At a time when the rest of the world has joined the “gigabit broadband race” Telstra will be spending valuable time and energy wrestling with outdated and uncompetitive infrastructure when it should be developing new fibre based products and positioning itself as a leader in the global telecommunications community. Will Telstra’s most important asset, its personnel, remain positive about two more decades of going sideways and backwards or will they head overseas to find more progressive companies?
It has been pointed out time and again that Fibre to the Basement (FTTB) should have been used as an interim technology and undoubtedly there are those in Telstra that pointed this out to the previous government on many occasions. Other suggestions such as community participation in fibre premises installation similar to the approach used in a couple of the Nordic countries, use of Fibre to the Distribution Point (FTTdp) as a compromise upgrade pathway to full fibre networks and NBN Co managing the rollout directly as it is doing in the Northern Territory have all gone through to the keeper.
And it's quite possible that Labor will win an election in the next six years and direct NBN Co to return to building a fibre NBN.
What will Australians remember of your support for the Coalition government’s MTM NBN 2.0 if it's only one third to one half completed after six years, the performance falls well short of the Coalition government’s pre-election promises and a new Labor government changes course back to a fibre access network?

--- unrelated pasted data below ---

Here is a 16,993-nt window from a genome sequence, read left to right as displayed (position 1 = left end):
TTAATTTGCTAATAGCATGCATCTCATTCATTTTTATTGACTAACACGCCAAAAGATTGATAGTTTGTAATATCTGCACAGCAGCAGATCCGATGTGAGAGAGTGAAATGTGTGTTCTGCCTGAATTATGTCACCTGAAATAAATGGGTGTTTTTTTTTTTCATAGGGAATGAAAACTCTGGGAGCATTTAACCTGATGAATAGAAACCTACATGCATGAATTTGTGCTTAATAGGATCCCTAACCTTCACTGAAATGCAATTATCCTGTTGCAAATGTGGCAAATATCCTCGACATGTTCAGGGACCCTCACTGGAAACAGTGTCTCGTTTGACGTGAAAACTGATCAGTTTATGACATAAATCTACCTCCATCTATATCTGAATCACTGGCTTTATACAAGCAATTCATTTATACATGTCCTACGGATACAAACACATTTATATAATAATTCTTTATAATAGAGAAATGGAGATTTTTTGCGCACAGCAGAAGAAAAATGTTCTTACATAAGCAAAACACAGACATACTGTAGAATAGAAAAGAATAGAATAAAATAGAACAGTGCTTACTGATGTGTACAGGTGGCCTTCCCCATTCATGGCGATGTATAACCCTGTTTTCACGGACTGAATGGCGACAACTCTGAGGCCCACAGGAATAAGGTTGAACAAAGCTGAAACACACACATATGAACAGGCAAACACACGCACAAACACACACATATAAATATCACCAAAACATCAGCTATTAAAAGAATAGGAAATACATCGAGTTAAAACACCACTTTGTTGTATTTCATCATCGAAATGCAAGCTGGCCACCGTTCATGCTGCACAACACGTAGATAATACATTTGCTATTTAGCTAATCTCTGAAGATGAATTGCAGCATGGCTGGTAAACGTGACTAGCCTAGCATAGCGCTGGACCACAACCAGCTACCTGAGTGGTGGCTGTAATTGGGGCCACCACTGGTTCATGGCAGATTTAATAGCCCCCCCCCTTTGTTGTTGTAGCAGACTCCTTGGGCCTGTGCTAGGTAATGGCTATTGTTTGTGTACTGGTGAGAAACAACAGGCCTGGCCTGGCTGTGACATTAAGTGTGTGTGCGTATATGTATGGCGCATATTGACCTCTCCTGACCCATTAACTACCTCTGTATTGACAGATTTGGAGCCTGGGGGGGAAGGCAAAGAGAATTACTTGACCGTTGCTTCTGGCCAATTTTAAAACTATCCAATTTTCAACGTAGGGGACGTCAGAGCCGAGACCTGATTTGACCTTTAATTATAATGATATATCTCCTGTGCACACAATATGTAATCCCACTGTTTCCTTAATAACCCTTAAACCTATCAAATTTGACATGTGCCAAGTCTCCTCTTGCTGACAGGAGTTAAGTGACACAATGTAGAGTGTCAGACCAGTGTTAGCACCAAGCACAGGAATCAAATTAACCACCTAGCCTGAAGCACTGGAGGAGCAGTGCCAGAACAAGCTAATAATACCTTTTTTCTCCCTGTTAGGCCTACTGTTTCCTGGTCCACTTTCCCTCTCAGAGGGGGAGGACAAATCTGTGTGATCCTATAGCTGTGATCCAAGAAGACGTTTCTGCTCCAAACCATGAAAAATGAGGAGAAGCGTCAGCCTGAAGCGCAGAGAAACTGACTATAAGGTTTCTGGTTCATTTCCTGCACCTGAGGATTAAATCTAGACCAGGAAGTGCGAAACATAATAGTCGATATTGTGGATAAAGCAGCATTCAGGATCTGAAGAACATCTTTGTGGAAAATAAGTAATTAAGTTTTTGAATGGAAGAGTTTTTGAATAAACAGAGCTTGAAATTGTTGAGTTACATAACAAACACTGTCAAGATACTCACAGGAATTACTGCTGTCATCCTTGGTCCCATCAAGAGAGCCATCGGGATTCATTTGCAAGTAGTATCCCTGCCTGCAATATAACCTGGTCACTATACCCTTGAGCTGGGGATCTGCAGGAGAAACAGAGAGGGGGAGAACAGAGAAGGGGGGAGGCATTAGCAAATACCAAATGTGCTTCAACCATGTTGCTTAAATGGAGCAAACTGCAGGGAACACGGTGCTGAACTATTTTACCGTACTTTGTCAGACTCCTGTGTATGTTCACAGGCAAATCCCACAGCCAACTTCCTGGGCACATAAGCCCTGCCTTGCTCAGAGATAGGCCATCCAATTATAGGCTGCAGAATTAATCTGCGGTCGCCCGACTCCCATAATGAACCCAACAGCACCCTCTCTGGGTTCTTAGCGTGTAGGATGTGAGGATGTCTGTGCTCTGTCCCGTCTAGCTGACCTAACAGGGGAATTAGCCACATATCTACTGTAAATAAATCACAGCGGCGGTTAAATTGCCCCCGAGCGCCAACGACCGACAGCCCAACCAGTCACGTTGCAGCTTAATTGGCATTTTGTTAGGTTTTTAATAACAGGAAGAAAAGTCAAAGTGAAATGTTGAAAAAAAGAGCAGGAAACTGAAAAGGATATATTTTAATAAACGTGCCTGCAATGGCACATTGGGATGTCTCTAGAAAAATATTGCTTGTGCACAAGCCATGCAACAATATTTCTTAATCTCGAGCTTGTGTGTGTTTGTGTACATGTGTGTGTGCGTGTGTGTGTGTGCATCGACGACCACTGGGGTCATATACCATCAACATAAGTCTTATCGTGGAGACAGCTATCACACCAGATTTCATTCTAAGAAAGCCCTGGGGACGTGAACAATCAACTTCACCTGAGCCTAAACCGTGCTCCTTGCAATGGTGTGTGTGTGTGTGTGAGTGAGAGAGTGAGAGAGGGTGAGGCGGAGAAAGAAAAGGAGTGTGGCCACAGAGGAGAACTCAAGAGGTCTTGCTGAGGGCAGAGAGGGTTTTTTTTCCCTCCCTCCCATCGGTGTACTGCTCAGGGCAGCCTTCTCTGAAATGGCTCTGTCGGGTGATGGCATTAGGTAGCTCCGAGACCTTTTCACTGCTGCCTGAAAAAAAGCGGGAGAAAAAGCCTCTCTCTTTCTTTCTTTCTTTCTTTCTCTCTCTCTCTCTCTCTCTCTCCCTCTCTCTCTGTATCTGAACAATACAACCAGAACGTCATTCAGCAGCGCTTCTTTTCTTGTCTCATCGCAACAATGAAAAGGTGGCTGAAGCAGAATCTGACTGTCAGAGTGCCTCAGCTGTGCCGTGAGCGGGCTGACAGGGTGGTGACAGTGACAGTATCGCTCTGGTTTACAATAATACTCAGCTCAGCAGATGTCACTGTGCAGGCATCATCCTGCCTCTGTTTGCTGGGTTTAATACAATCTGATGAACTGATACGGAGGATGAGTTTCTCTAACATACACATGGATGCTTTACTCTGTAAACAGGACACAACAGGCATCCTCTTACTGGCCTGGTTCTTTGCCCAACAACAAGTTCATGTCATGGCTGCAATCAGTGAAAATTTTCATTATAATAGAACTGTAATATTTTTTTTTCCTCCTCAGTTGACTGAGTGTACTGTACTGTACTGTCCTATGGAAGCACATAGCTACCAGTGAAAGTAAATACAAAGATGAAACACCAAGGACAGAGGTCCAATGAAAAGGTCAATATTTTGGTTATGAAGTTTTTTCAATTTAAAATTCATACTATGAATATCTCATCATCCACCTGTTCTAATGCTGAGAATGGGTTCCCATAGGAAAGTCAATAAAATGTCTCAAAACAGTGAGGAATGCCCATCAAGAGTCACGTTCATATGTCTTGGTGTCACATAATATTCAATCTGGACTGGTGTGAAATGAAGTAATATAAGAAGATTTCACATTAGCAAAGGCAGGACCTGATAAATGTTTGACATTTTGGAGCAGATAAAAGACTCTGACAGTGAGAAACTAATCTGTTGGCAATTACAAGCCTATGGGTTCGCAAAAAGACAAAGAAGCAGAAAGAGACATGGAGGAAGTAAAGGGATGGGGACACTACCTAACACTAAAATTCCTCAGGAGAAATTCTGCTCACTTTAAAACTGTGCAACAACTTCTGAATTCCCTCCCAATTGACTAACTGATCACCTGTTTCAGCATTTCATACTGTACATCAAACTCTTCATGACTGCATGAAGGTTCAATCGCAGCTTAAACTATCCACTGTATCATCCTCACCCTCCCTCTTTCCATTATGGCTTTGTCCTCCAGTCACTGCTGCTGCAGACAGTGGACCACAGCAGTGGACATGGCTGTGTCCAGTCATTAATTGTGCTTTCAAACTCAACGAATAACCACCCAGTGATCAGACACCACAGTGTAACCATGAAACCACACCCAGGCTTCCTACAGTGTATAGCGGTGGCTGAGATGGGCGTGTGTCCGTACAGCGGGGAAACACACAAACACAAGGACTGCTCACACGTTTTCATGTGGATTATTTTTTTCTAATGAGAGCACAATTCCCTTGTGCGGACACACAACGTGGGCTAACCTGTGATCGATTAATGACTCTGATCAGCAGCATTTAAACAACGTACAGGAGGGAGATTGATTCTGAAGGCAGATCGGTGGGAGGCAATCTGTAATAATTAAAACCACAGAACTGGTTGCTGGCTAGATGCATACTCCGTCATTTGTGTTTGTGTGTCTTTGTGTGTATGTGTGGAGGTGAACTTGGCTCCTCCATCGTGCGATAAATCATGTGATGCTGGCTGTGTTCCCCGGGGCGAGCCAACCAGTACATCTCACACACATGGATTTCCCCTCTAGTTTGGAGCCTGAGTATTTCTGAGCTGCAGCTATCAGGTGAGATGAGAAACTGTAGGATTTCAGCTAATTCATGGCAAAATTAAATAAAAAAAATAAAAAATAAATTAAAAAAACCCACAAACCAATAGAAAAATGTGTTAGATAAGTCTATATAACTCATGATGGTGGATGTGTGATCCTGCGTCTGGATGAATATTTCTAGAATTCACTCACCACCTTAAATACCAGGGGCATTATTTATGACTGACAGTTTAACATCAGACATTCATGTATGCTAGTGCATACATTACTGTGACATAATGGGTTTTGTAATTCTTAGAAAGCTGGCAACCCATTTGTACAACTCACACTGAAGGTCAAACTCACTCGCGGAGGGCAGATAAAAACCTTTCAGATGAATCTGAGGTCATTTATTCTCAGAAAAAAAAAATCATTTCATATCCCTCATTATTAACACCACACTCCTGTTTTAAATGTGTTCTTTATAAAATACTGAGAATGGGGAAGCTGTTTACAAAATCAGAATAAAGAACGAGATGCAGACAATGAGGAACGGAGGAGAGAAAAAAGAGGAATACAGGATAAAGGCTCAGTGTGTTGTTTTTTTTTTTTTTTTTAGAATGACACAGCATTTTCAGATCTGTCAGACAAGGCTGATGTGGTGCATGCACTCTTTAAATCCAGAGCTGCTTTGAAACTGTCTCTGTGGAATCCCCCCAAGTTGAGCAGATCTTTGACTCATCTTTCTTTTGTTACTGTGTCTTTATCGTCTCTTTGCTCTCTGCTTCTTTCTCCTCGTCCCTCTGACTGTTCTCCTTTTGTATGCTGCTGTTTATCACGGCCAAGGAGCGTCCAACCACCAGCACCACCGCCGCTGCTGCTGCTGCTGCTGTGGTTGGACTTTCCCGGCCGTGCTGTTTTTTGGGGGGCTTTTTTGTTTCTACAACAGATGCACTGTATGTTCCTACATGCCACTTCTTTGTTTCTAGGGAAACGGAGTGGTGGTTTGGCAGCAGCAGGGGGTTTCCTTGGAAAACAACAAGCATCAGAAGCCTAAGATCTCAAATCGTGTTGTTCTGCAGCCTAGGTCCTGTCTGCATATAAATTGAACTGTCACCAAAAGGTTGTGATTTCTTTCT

But there is an alternative that provides a positive outcome and redresses some of the mistakes made by governments over the past thirty years. And don’t wait for the government to put the alternative on the table for there's nothing like a logical and pragmatic outcome, that is for the nation’s benefit, to cause a politician or their representatives to lapse into aphonia.
Earlier this year you added your support to fundamental change in the telecommunications landscape when you said that “Telstra supports … a wholesale only NBN and the progressive structural separation of Telstra.”
You went as far as giving a clear indication that if the government provided justification that “nothing’s off the table” and Telstra’s structural separation could be brought forward.
Well let me provide a few reasons why you should put this option to the government negotiators.
- It's inevitable that Telstra will be separated. If not now, most certainly after the next change of government because any deal to support the Coalition government’s MTM NBN 2.0 will result in punitive action by a future Labor government who will see the agreement as a betrayal by Telstra.
- The Australian public have and still maintain overwhelming support for a fibre NBN. If Telstra supports a second rate solution then there will be a concerted campaign that could terminally affect Telstra’s brand.
- If Telstra’s structurally separated then the new wholesale organisation could incorporate NBN Co and utilise its more than fifty years’ experience to quickly overbuild the existing copper network with fibre whilst potentially offering wholesale FTTB, FTTdp, HFC and mobile cellular /fixed wireless.
- Australians would have confidence that the NBN would be built cost effectively and take no longer than reasonable.
- The NBN would no longer be a political hand grenade that has the potential to go off in 242 Exhibition Street, Melbourne.
Earlier this year, you said that you had been opposed to structural separation because there were no examples around the world where it had added value for shareholders. Can Telstra’s structural separation be the first of its kind that is a great win for shareholders and the nation?
Isn’t this the greatest challenge of your career and one that is far greater than re-negotiating what will only be a second rate and temporary agreement with a government hell bent on its less than stellar MTM NBN 2.0?
And your legacy will be that of a great Australian corporate leader and innovator that has the Australian public and Telstra shareholders best interests at heart by taking Telstra into the next phase of its existence.